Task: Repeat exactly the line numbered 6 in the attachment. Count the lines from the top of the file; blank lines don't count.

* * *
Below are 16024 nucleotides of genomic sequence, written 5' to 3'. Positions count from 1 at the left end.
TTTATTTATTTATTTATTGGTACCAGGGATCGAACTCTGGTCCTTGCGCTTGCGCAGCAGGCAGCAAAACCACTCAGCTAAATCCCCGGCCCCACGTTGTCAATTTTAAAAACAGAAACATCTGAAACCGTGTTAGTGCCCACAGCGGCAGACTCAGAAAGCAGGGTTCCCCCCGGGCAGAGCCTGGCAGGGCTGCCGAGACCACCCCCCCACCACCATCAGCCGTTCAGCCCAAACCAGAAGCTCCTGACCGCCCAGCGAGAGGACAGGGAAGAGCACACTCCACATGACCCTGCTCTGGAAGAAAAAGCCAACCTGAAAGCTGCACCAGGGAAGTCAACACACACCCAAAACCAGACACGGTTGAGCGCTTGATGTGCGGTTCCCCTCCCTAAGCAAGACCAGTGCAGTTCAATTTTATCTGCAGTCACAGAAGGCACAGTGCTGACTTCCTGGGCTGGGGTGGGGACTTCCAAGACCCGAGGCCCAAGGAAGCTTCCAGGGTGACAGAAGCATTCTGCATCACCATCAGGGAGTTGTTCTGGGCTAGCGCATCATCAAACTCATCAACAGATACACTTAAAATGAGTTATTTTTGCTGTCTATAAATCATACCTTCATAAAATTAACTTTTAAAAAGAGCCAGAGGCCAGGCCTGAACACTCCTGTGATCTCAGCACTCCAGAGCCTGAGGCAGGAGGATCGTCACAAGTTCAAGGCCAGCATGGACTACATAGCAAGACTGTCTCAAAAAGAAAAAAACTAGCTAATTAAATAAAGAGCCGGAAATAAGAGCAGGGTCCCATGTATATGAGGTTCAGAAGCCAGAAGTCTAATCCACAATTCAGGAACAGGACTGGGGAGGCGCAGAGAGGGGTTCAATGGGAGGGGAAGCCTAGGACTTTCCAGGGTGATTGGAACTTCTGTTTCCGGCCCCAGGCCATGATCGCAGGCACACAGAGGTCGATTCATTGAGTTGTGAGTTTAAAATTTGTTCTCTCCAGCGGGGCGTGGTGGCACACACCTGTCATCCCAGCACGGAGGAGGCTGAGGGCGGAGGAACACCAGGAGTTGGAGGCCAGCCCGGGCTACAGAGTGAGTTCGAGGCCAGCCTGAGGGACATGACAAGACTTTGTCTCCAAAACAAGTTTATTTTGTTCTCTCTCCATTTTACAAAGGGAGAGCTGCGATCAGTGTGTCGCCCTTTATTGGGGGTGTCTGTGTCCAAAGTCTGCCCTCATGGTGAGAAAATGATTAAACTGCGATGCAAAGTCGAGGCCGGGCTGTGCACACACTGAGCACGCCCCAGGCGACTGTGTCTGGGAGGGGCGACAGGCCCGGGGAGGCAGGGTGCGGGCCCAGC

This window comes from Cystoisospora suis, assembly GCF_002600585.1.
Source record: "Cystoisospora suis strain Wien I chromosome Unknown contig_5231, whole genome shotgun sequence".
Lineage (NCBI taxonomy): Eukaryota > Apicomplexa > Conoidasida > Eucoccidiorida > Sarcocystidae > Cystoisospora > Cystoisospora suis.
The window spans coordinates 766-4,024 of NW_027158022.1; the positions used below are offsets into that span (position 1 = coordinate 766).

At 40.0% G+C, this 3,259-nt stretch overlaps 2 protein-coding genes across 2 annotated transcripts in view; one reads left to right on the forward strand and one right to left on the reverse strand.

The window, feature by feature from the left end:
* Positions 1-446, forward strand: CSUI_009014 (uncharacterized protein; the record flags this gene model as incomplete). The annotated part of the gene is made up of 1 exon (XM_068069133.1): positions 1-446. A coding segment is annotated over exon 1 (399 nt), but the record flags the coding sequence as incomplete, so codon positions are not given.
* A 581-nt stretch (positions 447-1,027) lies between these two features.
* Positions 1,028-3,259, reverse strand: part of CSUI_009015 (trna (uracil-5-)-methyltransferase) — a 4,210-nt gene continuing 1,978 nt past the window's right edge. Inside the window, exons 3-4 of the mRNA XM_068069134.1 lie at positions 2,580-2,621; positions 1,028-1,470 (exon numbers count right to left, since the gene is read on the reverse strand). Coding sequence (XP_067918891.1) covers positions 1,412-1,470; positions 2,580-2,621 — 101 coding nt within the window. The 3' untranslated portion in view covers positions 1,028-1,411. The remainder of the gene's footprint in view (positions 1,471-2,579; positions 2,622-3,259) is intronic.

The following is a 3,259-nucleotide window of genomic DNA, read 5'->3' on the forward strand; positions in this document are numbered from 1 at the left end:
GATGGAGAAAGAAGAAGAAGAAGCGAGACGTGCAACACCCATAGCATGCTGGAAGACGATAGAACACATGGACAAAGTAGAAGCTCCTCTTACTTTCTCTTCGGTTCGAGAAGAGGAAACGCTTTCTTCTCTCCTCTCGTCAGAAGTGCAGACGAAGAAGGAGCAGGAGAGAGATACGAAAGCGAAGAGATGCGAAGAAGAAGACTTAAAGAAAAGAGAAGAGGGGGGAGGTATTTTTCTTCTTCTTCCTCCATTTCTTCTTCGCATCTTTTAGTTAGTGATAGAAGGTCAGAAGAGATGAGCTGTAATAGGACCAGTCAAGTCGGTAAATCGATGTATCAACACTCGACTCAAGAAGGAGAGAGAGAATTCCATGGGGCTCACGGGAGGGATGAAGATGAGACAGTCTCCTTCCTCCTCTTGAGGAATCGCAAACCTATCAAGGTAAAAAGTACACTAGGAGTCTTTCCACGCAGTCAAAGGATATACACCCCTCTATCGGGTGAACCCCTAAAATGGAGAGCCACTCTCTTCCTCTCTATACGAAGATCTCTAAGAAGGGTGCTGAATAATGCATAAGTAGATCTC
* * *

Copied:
The window spans coordinates 766-4,024 of NW_027158022.1; the positions used below are offsets into that span (position 1 = coordinate 766).